Shirataki noodles made from konjac. (Photo: iStock/AlexPro9500)

She also cited a 2008 systemic review that showed consuming glucomannan daily for three weeks did lower LDL-cholesterol – but highlighted that a change in diet and exercise are still necessary for long-term results.

As for easing constipation, yes, glucomannan does appear to increase bowel activity by 30 per cent, said Reutens. But “bear in mind that an increased fibre intake needs to be accompanied with fluid intake” for the fibre to form a gel and promote defaecation.

And sometimes, too much of a good thing is bad. “As konjac is high in fibre, it can reduce the absorption of calcium and iron,” said Seto. “It is best not to eat konjac rice at every meal. Otherwise, eat high-iron and high-calcium foods at a different time or meal in which you have konjac rice.”

You’ll know you have overdone the konjac if you suffer from bloat, diarrhoea, abdominal pain and nausea, said Reutens. “In very rare circumstances, you could choke to death if the supplements expand in the oesophagus and cause a blockage. Hence, konjac or glucomannan supplements are generally discouraged.”

Added Seto: “Konjac has a firm structure that doesn’t break down in your mouth like gelatin products”. For this reason, konjac sweets have been known to cause choking deaths in the elderly and children, she said.  

Konjac sweets do not break down like gelatin products when chewed and that may cause a choking hazard for young children and the elderly. (Photo: iStock/Farknot Architect)


If you’re referring to The Glory actress, she would have lost weight due to the “sheer caloric restriction” because “konjac rice has little nutritional value besides dietary fibre”, said Reutens.

Certainly, such a diet is not advised as “she would be suffering from a lack of energy, protein deficiency, fat deficiency and a host of mineral deficiencies such as calcium, zinc and iron”. “She would have felt lethargic and suffered hair loss,” said Reutens.

“While two months is not a short period of time, it is also not long enough for the harm to be irreversible. This is not a safe and sustainable way to lose weight. Once she resumes her normal diet, the weight will gradually pile back on,” she said.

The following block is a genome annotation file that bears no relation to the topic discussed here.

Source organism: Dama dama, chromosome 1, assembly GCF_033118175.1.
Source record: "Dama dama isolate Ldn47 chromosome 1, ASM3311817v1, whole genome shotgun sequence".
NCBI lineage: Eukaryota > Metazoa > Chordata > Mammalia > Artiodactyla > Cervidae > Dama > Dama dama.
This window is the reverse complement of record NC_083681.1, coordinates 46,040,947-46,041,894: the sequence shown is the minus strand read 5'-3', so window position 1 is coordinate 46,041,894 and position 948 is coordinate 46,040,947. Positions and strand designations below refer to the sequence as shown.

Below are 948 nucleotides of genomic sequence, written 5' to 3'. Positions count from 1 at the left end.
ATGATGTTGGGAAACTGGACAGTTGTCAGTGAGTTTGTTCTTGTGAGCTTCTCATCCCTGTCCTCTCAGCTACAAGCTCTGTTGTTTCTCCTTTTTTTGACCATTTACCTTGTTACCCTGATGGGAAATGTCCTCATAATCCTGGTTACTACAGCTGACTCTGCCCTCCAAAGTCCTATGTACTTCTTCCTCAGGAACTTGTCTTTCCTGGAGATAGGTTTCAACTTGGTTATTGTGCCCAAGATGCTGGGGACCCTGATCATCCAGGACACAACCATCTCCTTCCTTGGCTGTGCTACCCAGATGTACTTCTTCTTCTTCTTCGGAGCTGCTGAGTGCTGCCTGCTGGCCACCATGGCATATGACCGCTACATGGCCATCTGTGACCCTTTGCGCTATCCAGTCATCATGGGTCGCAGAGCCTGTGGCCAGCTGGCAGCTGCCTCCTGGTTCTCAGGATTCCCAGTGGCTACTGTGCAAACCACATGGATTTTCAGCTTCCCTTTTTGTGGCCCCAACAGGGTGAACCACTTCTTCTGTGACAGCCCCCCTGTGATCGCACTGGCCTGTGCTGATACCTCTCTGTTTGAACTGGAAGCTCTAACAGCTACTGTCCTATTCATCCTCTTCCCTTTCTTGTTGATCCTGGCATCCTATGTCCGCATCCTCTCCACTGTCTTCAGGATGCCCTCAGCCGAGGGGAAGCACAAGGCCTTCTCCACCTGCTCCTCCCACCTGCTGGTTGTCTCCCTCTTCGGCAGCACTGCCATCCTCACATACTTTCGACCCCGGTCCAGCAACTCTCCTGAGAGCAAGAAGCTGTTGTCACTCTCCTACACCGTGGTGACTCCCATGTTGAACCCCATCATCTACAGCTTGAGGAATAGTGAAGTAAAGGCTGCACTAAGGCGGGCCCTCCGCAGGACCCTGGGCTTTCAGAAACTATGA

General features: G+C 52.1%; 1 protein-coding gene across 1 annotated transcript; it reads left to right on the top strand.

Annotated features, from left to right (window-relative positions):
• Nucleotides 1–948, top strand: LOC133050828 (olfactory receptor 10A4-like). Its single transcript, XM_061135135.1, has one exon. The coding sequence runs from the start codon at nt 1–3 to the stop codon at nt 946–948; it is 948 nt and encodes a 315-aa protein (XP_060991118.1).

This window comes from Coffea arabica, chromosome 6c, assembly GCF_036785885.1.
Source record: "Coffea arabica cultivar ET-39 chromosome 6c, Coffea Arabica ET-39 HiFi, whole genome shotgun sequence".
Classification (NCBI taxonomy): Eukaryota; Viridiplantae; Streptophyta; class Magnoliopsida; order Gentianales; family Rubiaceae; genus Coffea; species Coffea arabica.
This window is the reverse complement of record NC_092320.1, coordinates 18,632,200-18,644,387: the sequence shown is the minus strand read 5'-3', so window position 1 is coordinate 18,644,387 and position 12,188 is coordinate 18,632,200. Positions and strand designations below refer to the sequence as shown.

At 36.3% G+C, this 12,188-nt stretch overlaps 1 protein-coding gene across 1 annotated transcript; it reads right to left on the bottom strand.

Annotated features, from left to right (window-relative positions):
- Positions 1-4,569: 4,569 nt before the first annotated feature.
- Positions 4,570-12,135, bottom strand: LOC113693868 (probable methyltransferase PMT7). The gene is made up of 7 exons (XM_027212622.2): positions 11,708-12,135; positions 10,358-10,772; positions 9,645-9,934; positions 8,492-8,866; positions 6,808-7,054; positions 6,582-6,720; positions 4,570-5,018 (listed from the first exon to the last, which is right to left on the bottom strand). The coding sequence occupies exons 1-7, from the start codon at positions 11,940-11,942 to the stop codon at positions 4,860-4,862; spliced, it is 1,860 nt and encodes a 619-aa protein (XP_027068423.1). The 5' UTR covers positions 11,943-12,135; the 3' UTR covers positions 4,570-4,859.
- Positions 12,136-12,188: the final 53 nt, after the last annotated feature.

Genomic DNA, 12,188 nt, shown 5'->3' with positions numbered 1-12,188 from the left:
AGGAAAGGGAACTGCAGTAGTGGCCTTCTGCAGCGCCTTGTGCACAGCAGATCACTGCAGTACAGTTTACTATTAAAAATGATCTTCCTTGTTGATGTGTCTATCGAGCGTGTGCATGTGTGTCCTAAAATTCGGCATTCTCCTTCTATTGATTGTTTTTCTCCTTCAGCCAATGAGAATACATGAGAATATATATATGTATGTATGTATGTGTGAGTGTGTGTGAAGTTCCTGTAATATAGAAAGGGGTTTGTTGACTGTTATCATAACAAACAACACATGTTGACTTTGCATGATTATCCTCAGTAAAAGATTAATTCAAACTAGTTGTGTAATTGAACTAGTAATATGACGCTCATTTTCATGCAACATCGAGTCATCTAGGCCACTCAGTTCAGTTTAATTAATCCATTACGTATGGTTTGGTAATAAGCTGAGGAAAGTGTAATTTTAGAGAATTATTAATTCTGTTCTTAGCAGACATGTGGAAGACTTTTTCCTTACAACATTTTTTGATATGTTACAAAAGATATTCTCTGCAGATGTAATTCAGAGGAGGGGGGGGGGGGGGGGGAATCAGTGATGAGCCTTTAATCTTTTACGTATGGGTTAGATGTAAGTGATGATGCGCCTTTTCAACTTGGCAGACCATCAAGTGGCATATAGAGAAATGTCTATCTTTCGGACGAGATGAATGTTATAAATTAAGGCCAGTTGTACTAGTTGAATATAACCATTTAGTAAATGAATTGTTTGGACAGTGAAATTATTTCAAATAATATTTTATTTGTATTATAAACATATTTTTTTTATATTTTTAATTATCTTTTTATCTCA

Actress Song Hye-kyo in The Glory. (Screen grab: The Glory)

If you’re keen to replace some of the processed carbs you eat (such as white rice and processed noodles) with konjac, it shouldn’t be an issue – and can help to reduce your overall daily calorie intake, said Seto.

One word of caution if you do so: “As there are no carbohydrates in konjac products, you will not get the same amount of energy as you would from your regular staple of rice or noodles. If you feel giddy or light-headed, it is best not to engage in high-intensity exercises,” said Reutens.

Still, it’s not a good idea if you completely swap out whole grains such as brown rice and whole wheat pasta for konjac rice and shirataki, said Seto. “Whole grains, like brown rice and wholegrain noodles or pasta, have known benefits for heart health and weight management. They provide fibre, vitamins and minerals that are necessary for our overall health.”


Konjac can be moulded into different types of noodles such as kway teow, vermicelli, angel hair pasta, fettucine and macaroni, said Seto. Konjac blocks, cubes or balls are also popular in Japanese oden.

Konnyaku jelly. (Photo: iStock/Gyro)

The chewy ingredient isn’t limited to savoury dishes either; it can be made into flavoured jellies or added to jelly drinks – and is even available as glucomannan supplements in tablet or capsule form to promote fullness and reduce food intake for weight management, said Seto.

Konjac is mostly tasteless and is a great canvas for soaking up the flavours of soups, sauces and gravies, said Reutens, although those made with seaweed powder may have a slight fishy taste. “The texture is chewy and has an al dente bite as compared to regular rice.”

Source: CNA/bk